On this superbly recorded two-CD set, cellist Raphael Wallfisch, pianist John York, conductor Martyn Brabbins, and the BBC Symphony Orchestra make the strongest possible case for the worth of the Moderato and Adagio; indeed, Wallfisch all by himself makes the strongest possible case for the worth of Shostakovich’s complete cello works. Always an extremely expressive cellist with a big tone, a fabulous technique, and a winning interpretation, Wallfisch gives better than his best with playing of consummate musicianship and interpretations of immense depth and tremendous compassion. Wallfisch seems to do more than perform the music here; he appears to inhabit it, to incarnate it in interpretations of emphatic understanding. Conductor Brabbins is a sympathetic accompanist and he leads the BBC through performances of blazing intensity. Pianist York is a powerful partner and he drives as much as he supports Wallfisch. Taken all together, most listeners would probably agree that, at least in these performances, all six works constitute Shostakovich’s complete cello works. Nimbus’ sound is exemplary: clear, close, and direct in the cello and piano works and big, clean, and vivid in the cello and orchestra works.
www.allmusic.com

Shchedrin: Ancient Melodies of Russian folk-songs, Cello Sonata

What makes the collection especially exciting is the rarity of having the composer accompany a world famous soloist. One now almost certainly knows that this is how the music is meant to sound.

The Sonata is the main work on the disc … [it] falls into three unconventional movements and is, in my view, a stunning work. Certainly, as Calum McDonald admits, right from the start you feel the presence of Shostakovich.

As for the performance it is very powerful. I am sure that all performers would admit that there is no such thing as a perfect technique and the composer certainly stretches the cellist’s skills. This is at times almost beyond the possible. This is true particularly in the upper register and even the great Raphael Wallfisch would agree.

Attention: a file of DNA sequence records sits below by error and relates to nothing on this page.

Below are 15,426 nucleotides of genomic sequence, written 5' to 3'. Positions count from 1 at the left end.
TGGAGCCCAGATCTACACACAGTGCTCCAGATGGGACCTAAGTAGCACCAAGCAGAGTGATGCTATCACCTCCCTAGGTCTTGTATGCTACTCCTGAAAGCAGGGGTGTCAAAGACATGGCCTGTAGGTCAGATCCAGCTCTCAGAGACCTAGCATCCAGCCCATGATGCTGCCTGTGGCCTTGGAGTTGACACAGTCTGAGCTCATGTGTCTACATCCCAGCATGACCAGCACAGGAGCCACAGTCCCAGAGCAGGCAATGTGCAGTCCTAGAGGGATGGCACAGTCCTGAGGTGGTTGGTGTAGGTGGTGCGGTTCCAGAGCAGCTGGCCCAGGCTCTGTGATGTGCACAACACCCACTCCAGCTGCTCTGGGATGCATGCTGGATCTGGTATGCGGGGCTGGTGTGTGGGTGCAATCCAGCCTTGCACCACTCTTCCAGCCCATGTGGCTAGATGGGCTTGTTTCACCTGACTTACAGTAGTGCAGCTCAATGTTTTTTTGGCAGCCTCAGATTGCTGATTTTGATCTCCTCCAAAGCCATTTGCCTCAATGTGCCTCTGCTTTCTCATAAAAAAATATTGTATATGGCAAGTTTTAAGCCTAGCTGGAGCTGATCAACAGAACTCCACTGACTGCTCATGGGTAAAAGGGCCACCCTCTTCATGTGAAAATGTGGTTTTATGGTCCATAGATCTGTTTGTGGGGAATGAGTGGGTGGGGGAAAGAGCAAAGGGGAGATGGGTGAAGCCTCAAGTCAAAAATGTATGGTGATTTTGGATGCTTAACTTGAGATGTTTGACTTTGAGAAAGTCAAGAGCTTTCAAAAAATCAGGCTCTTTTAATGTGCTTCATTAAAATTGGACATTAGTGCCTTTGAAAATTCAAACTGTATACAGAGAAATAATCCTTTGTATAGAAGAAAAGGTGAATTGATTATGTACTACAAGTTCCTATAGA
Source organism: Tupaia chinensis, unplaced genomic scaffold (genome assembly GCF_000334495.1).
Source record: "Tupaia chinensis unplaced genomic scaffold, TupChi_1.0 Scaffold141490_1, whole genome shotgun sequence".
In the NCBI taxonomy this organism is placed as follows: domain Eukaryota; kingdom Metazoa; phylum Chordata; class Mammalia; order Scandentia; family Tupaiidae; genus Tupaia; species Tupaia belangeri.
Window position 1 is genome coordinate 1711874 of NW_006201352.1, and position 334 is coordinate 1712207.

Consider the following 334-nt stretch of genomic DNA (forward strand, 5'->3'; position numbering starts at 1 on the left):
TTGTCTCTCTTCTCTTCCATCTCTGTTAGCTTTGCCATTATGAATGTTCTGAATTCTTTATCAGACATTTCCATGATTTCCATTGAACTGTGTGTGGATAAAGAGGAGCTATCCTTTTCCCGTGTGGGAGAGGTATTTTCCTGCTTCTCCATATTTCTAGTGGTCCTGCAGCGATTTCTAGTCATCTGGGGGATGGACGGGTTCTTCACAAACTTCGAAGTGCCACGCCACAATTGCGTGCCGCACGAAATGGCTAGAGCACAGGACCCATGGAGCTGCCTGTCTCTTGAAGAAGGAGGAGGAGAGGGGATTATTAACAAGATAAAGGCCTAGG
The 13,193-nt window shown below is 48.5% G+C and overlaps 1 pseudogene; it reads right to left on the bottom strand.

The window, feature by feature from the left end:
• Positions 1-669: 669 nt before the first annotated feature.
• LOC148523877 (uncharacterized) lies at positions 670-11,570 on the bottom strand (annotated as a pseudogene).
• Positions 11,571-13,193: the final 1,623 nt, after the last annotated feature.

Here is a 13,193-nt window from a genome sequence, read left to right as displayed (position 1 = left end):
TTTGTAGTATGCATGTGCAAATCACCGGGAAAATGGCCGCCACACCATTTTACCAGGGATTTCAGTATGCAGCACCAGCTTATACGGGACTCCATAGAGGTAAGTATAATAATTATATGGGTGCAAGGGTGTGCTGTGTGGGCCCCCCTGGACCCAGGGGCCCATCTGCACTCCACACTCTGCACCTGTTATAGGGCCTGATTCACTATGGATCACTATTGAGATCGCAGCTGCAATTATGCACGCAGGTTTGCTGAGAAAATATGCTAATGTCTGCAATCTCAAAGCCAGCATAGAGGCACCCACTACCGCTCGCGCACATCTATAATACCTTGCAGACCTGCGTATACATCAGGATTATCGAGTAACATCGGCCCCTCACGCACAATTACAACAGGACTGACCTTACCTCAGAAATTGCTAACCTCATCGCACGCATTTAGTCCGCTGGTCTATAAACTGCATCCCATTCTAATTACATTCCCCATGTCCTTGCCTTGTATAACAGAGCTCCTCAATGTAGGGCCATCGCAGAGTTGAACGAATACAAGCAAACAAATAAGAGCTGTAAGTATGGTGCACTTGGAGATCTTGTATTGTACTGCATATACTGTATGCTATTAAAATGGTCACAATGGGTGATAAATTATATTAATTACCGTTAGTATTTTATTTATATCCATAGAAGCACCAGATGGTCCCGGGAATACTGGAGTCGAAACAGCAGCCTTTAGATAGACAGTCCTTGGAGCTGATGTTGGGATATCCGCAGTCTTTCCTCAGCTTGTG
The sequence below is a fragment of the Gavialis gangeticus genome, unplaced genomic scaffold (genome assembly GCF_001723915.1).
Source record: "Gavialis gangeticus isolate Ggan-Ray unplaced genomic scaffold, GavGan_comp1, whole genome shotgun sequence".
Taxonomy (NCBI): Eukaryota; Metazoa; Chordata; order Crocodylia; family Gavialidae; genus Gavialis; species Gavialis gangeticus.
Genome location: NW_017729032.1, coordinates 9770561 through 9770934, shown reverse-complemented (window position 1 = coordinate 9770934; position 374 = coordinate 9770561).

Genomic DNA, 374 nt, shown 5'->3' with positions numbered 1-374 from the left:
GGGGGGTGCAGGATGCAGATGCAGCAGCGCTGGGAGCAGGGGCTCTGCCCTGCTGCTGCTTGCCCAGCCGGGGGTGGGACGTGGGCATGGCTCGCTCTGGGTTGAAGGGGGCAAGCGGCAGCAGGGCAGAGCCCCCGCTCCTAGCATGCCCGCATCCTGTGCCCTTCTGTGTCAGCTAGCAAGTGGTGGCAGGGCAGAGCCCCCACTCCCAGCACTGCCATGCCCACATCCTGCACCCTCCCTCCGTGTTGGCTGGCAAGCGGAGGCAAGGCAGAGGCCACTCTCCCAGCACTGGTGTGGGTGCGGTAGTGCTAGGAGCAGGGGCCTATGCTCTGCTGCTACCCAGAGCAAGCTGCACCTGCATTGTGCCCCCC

The recording is first class and I must add how much I always like Nimbus’s house style of booklet photography.

Gary Higginson – MusicWeb International

Foulds – Cello Concerto, Sainsbury – Cello Concerto

Lionel Sainsbury’s vibrant concerto of 1999 is heart-on-the-sleeve music, painted in bold colours, and could hardly find more enthusiastic interpreters than Wallfisch and the Royal Scottish National Orchestra. The soloist’s role here is one of an extrovert leader and Wallfisch, recorded well to the fore, brings vitality amd a range of emotion to the part, his beautifully focused sound taking on an urgency in its high reaches in the first movement and soaring eloquently in the intese slow movement. [John Fould’s Concerto] is full of attractive melodies. Wallfisch’s sound is not recorded quite so prominently, but his cadenza in the finale, brilliantly executed, takes his cello through virtuosic heights of double-stopping.

Janet Banks, The Strad, July 2012

If you respond well to tonal, melodious, well-written music, you will probably respond to this, especially in such an authoritative performance as this one from Raphael Wallfisch, a cellist to whom many a composer has reason to be grateful … I don’t think either of these concertos is an undiscovered masterpiece, but both are serious and satisfying works, worthy of our attention. Wallfisch is the natural choice as soloist. He plays with supreme authority in both works, devoting the same energy and care as he would to thegreatest works in the repertoire. Martin Yates, too, has shown his willingness to explore these musical backwaters, and the two orchestras play marvellously well under his direction.

William Hedley, International Record Review May 2012